Vegetables and Sodas Are Equally Bad for Teeth

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VegetablesDo you like vegetables? Do you eat them on a regular basis? Do you think they are beneficial to your health? In fact, by far not always. Cooked vegetables may contribute to caries formation, warns the study conducted at the University of Dundee, Scotland. The results were published in European Journal of Prosthodontics and Restorative Dentistry.

The scientists experimented with simple vegetable stew. The researchers found that fried eggplant, squash and green belly pepper in vegetable stew had increased content of acid that harms the teeth. Acidity level of this vegetable stew was comparable to the one of sodas known as the strongest teeth destroyers. It doesn’t mean all vegetables are harmful for our teeth. Moreover, the scientists encourage us to cook tooth-friendly vegetable dishes.

Unlike frying, simmering does not increase the acidity level in vegetables.

The experiments also show that cooking method doesn’t change the acidity of tomatoes and onion. Both fried and simmered red bell peppers have high acidity level. According to Graham Chadwick, the author of Dental Erosion, who led the study, dentists may use the findings for giving more effective consultations.

Source of the image: flickr.com/photos/computix.

2 COMMENTS

  1. Incredible! I don’t believe that vegetables are worst for teeth than milk, sugar, refined flour, fruits, etc. Please, give me a table that classifies all food by their level of “bad for teeth”. If it’s because the acidity, you must know that for example, the level of acidity is:

    Fish: from +6 to +10
    Cereals: from +1 to +12
    Meat: from +6 to +12
    Diary products: from +1 to +34(for Parmesan)
    Fruits: from -21(grape) to -1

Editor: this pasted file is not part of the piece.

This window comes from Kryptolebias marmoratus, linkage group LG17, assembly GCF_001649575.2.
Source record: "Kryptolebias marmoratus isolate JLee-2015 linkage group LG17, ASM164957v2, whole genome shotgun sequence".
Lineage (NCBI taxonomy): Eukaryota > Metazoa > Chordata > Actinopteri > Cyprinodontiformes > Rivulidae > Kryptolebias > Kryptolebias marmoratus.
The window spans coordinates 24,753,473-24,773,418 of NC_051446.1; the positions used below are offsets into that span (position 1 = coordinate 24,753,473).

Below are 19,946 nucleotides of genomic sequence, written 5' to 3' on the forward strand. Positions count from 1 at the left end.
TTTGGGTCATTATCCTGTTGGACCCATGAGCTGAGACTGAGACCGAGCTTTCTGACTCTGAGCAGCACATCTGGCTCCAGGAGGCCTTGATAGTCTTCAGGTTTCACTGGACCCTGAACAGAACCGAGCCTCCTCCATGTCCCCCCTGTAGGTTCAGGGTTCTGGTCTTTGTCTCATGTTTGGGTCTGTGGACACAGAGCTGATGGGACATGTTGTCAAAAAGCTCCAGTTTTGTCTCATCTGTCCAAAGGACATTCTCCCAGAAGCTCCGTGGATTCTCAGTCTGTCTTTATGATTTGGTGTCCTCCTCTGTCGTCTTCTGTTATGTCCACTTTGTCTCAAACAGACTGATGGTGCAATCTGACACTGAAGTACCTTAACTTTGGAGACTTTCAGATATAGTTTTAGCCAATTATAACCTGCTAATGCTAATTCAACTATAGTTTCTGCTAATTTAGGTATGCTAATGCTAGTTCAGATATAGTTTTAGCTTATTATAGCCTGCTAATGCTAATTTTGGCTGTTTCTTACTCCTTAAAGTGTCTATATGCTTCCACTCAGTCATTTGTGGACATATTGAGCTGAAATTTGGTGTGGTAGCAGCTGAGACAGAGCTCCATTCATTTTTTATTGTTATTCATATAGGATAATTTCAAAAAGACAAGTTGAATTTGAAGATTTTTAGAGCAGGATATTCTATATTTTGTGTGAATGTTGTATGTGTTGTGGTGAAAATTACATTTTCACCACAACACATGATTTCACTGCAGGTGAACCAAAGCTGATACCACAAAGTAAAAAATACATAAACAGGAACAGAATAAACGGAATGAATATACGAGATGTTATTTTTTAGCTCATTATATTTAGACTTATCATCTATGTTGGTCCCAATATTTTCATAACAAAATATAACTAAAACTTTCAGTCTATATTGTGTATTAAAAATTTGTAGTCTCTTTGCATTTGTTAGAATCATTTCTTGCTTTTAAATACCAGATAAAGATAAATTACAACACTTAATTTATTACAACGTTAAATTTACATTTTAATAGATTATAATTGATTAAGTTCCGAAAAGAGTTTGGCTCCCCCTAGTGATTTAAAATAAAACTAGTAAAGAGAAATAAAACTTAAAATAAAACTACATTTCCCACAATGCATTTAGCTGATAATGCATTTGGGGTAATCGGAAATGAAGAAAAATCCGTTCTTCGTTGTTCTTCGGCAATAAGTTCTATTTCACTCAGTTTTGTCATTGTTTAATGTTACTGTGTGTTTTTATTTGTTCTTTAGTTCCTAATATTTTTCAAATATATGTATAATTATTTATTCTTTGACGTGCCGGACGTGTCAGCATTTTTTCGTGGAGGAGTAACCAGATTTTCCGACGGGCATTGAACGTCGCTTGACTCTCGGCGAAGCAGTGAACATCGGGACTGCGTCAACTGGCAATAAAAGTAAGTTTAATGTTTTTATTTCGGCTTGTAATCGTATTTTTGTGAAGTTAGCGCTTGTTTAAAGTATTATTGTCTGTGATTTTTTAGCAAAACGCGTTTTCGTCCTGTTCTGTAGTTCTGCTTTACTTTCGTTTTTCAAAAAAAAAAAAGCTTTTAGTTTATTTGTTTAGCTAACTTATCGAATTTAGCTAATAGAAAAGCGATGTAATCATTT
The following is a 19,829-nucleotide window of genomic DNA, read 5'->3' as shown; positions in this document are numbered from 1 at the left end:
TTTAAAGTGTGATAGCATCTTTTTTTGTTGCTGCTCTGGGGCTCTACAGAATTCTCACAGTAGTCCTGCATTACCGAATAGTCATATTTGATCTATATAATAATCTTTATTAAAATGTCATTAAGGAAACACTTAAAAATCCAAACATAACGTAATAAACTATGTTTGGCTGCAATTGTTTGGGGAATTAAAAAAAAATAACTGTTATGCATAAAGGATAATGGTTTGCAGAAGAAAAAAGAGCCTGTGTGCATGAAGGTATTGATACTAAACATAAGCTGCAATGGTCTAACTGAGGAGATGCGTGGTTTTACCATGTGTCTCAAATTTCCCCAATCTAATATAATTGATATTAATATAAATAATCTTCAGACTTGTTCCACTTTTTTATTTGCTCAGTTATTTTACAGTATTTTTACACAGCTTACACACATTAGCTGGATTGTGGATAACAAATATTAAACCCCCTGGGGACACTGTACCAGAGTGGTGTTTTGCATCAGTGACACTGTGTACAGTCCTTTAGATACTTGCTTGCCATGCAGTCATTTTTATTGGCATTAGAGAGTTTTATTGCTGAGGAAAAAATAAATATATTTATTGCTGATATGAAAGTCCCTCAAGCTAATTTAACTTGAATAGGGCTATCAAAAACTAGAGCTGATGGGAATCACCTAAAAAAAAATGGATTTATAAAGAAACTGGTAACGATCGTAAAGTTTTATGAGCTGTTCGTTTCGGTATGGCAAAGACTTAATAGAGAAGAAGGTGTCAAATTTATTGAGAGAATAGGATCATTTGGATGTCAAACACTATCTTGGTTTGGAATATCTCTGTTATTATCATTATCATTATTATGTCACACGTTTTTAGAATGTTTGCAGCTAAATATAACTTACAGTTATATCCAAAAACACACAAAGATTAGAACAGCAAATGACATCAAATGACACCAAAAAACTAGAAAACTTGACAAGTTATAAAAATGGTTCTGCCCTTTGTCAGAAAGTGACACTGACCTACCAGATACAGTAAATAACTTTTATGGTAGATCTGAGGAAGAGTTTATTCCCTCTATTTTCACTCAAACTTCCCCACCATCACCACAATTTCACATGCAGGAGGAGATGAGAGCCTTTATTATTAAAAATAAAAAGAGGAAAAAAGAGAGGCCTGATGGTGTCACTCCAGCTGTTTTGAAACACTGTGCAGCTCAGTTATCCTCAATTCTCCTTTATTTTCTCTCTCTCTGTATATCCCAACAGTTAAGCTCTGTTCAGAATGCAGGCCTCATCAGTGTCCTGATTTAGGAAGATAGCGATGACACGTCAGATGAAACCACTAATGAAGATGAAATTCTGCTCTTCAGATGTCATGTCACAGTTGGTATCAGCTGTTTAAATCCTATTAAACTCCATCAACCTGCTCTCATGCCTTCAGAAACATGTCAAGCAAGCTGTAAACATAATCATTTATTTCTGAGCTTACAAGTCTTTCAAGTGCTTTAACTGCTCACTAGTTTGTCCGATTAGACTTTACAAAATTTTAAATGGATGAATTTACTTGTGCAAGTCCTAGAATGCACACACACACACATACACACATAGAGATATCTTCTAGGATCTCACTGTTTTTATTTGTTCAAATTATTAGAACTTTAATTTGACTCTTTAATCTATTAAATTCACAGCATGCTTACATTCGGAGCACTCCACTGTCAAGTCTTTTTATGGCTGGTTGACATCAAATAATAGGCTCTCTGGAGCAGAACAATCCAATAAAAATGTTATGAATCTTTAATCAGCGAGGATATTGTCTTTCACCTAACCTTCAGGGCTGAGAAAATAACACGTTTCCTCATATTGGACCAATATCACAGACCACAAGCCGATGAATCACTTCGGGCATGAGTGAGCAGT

VEGETABLES: from -14 (espinach) to -0

    where positive values (+) are acid and negative values (-) are basic or alkaline.

    How do you explain, then, how bad are vegetables for teeth if they have a alkaline factor?

  2. I’m not sure what kind of scale you’ve used to measure the above levels of acidity, so I can’t really translate it properly. But on the pH scale, where 0-6.9 is acidic, 7 is neutral, and 7.1-14 is basic, the lack of acidity doesn’t necessarily mean that something is safe. Yes, a low pH represents a strong acid, which would certainly be harmful; but a high pH, a strong base, NOT acidic at all, is also more than capable of causing severe burns should you come in contact with it. All alkalis are basic, which means that a concentrated solution could be quite caustic as well. This “alkaline factor” would doubtless prove as detrimental to your teeth as your skin. Still, it depends on the vegetable. This study seems to have used mostly peppers, which I think would be harder on your teeth anyway – I mean, look at the dishes that feature peppers the most. They tend to be a bit spicier, yes?

    Umm…I don’t know the veracity of this article, but your argument against it could use a little refining as well. If my explanation didn’t make sense, you might try consulting Wikipedia, or a reliable scientific website. Hope this helped :]

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